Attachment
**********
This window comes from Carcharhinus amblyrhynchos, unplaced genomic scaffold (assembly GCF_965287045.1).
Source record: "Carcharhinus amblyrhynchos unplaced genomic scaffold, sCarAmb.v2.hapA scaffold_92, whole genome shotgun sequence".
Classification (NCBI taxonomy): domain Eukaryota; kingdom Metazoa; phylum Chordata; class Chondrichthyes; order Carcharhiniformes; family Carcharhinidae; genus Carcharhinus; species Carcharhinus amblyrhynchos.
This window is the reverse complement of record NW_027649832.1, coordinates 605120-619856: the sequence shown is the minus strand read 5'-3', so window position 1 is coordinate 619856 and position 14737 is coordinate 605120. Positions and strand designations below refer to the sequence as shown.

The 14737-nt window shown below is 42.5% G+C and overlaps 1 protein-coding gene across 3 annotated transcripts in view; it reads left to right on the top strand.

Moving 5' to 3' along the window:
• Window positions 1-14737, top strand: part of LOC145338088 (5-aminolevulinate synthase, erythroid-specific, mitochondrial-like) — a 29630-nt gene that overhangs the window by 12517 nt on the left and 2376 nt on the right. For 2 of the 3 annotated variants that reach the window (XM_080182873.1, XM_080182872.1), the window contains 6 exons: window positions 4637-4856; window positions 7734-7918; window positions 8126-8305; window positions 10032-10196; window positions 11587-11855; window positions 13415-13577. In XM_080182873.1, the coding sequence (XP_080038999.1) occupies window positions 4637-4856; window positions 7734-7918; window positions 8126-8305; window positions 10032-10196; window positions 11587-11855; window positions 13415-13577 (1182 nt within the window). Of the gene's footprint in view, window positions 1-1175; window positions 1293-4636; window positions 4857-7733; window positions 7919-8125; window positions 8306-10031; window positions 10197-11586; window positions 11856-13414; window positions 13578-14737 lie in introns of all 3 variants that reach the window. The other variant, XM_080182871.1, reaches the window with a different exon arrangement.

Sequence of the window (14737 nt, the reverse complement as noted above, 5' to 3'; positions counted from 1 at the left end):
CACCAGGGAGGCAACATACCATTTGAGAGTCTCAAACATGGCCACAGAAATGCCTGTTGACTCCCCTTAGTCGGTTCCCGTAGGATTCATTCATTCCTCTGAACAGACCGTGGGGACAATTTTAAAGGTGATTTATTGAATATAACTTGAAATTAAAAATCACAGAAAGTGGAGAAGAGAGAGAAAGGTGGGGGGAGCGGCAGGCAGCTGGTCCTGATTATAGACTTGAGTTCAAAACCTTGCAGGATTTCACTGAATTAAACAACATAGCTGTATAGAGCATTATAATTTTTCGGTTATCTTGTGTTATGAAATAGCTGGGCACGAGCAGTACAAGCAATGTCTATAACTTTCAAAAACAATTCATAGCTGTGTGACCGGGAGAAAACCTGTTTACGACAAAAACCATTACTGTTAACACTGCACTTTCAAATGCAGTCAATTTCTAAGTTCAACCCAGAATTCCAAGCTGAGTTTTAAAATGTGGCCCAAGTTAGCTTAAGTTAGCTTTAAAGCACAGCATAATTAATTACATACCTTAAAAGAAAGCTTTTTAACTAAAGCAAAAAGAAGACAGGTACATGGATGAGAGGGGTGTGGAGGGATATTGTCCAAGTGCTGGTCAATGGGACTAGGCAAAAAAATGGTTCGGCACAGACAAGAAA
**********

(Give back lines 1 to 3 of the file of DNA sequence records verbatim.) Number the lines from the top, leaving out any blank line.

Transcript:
This window comes from Carcharhinus amblyrhynchos, unplaced genomic scaffold (assembly GCF_965287045.1).
Source record: "Carcharhinus amblyrhynchos unplaced genomic scaffold, sCarAmb.v2.hapA scaffold_92, whole genome shotgun sequence".
Classification (NCBI taxonomy): domain Eukaryota; kingdom Metazoa; phylum Chordata; class Chondrichthyes; order Carcharhiniformes; family Carcharhinidae; genus Carcharhinus; species Carcharhinus amblyrhynchos.